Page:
Sounder is a quietly moving family film. Today's kids might have too short an attention span to enjoy it, though my students seemed to tolerate it. The era's racism is subtle--most of it is expressed in that's just the way it is. The sheriff can't let Tyson see Winfield, because he's "just following orders." The family lives with it, but in a powerful speech, Winfield tells Hooks that he loves him but wants him to leave the farm, because he doesn't want his life to be mapped out for him. This is what the American dream used to be--one's children exceeded the success of their parents. This is not necessarily true anymore.

Wednesday, October 04, 2017

Blood Work

Clint Eastwood has played a cop many times, most notably Harry Callahan. He plays an FBI agent in Blood Work, 2002 film he also directed, and while he's convincing, and the film is based on a novel by the great crime writer Michael Connelly, the film is merely competent.

Eastwood plays a celebrated FBI agent who always gets his man, but is stymied by a serial killer who leaves numerical clues. Eastwood spots the killer in a crowd surrounding the latest crime scene, and chases him, but has a heart attack.

Cut to two years later, when Eastwood has just had a heart transplant. He is retired and living on a boat. But a woman approaches him and asks him to solve his sister's murder. Why him? It's her heart that is inside his chest.

That's a good grabber, and we go through much of the usual--a couple of false suspects, and the killer is someone we wouldn't have guessed, for reasons that connect to Eastwood.

If the script is merely ordinary, Eastwood's direction is crisp. He is, of course, his stoic, grouchy self, but also shows his tender side with the son of the murder victim (who gives him an insight into the code of the serial killer, which expert decoders couldn't figure out).

Jeff Daniels plays Eastwood's boat bum neighbor in a very good performance (I don't think I've ever been let down by Jeff Daniels).

Blood Work, among Eastwood's many films, is not far from the bottom. But Eastwood hasn't made too many clinkers, so that's okay.

Tuesday, October 03, 2017

Casino Royale (1967)

Charles Kaufman, an agent turned producer, had an idea to make a James Bond film. He purchased the rights to Ian Fleming's Casino Royale--all the other Bond novels were in the hands of Albert Broccoli, whose offer was turned down. Initially Kaufman wanted Howard Hawks to direct and Cary Grant to play Bond. But instead of making a straight Bond film, he ended up making a "psychedelic movie." It's unclear if Kaufman even knew what psychedelic meant, he just knew it was popular.

The resulting film is a glorious mess. The film was directed by five different directors. There is more than one James Bond (by some count, there are dozens). The script is incoherent. Peter Sellers, who plays one of the Bonds, was fired (or quit) midway through production and had to be edited into or out of certain sequences. Yet it has its charms, particularly the sequence with, of all people, Woody Allen.

There are a lot of big-time actors in this who risk making fools of themselves. David Niven, who would have made a great Bond in the 1950s, plays a retired Bond. Leading intelligence officers from many nations, including John Huston, who directed his segment, William Holden, and Charles Boyer, ask him to come out of retirement because agents are dying and missing. He refuses until they blow up his house.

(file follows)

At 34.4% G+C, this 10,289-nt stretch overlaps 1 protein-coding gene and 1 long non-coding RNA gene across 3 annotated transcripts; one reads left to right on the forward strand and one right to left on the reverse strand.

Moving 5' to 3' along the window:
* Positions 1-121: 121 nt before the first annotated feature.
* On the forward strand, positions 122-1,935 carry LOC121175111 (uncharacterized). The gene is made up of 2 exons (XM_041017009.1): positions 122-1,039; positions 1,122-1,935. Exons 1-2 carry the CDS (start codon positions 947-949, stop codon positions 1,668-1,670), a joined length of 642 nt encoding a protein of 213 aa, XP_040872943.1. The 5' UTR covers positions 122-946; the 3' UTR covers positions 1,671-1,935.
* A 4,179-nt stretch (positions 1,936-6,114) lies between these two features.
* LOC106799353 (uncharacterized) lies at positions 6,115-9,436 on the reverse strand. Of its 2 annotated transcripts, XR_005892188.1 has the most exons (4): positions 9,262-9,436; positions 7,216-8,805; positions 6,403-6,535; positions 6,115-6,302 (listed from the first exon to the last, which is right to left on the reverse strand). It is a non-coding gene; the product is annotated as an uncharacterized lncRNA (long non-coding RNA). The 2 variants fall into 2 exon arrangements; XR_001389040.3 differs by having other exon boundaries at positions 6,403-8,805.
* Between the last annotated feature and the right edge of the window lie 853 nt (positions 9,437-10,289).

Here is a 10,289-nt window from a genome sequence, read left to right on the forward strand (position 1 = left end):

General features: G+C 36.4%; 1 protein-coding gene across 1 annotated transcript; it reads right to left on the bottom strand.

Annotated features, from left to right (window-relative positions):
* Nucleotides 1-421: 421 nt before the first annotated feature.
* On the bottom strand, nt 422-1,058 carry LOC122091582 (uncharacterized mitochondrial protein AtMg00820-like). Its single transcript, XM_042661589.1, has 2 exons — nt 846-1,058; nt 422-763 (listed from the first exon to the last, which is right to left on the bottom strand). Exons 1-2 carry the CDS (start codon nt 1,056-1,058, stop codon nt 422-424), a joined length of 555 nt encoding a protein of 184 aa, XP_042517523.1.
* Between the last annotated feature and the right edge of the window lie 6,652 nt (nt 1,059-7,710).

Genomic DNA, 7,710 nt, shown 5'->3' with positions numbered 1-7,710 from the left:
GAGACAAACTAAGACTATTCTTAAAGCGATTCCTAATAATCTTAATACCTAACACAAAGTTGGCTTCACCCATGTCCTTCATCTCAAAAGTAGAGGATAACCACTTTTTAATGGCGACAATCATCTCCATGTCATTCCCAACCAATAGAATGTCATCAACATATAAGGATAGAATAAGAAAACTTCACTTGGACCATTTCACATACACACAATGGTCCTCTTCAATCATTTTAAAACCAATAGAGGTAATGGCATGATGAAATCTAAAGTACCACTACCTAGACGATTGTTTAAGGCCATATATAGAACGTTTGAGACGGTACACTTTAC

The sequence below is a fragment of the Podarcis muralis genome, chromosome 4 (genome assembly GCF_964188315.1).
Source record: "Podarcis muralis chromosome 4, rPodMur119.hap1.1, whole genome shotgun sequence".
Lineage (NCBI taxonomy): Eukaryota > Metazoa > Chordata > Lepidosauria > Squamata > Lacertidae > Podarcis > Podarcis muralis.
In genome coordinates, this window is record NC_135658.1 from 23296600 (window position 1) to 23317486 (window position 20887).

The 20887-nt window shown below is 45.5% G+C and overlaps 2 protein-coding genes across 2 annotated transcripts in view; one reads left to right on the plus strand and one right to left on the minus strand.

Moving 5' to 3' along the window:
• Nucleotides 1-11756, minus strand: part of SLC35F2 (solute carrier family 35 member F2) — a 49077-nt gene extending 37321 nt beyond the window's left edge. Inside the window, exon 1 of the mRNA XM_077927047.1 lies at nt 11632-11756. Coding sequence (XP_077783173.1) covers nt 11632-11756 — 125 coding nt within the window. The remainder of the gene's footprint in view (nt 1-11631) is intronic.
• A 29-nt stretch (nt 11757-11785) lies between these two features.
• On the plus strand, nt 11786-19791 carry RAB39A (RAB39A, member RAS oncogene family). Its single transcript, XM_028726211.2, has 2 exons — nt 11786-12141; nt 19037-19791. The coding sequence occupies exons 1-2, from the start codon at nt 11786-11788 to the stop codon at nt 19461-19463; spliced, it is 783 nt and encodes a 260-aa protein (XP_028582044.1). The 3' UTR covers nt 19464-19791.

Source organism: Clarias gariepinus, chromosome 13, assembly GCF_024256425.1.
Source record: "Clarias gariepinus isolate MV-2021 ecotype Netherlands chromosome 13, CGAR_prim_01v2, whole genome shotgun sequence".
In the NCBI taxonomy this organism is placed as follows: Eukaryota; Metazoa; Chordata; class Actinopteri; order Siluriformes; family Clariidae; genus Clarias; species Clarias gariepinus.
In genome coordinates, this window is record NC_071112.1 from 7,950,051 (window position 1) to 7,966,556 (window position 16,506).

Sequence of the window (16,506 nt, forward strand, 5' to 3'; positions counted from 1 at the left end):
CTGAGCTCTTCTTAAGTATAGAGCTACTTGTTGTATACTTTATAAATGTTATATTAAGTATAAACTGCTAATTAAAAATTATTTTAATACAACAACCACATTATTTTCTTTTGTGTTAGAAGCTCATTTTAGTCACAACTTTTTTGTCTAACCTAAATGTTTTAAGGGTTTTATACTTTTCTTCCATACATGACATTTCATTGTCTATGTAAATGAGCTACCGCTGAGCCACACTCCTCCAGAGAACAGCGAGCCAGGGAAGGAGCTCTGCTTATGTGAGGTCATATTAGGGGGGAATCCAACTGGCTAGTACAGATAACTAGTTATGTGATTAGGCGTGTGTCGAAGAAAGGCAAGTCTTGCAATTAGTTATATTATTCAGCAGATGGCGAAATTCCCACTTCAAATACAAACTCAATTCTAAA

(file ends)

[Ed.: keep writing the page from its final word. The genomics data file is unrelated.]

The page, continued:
The gimmick is that Bond is replaced by other spies who take the name and number 007 (something that has been suggested to account for the fact that Bond never seems to age). Niven heads to Scotland, where SMERSH attempts to assassinate him (Deborah Kerr, a great actress, is forced to climb down a drainpipe).

The action then switches to Sellers, who is a Baccarat expert. He is trained as a new Bond, with the intention of playing Le Chiffre (Orson Welles) and beating him so that he loses a lot of money that belongs to SMERSH. Sellers wanted to play Bond straight, and is the least funny person in the film. Welles hated him so much that the two did their game at separate times.

Then comes a tedious sequence with Joanna Pettet as Mata Bond, who is supposedly Bond's daughter with Mata Hari. Considering Mata Hari died in 1917, this doesn't make much sense. Anyway, Pettet has an adventure that I've already forgotten.

The final sequence, directed by Val Guest, is the best, if only because it is revealed that the major villain is Jimmy Bond, Niven's nephew, played by Allen. Obviously Allen wrote his own lines, such as when he says to the beautiful Dalia Lavi, "We will run amok, or if you're too tired, we will walk amok." Jimmy's nefarious plot is to release a chemical that will make all women beautiful and kill all men taller than 4'6''.

The set for Allen's lair is terrific, a multi-colored series of corridors that truly makes the film psychedelic. But the ending is ruined by a farcical melee that includes cowboys and Indians and cameos by George Raft and Jean Paul Belmondo.

The best thing about Casino Royale is the score by Burt Bacharach, particularly the main theme played by Herb Alpert and the Tijuana Brass. I think I could listen to it for several hours. There are also dozens of nuble young actresses, including a very young Jacqueline Bisset (here billed as Jacky) who looks absolutely delicious.

Also on the DVD is a kinescope of the very first appearance of James Bond, a teleplay starring Barry Nelson in a one-hour version of Casino Royale. Peter Lorre plays Le Chiffre. It's pretty boring, but knowing that Barry Nelson was the first actor to play Bond can be useful during trivia night.

Monday, October 02, 2017

Monkeys Leaving Backs

I feel a little silly writing about baseball when about 600 people were shot by a lunatic some ten miles from where I live, when Puerto Rico has been blown back into the stone age, and when we don't know whether Tom Petty is dead or not. But, the playoffs are starting tomorrow, my favorite sports time of year. Ten teams, and all of them, as we have seen from past years, have a decent shot. Except Minnesota.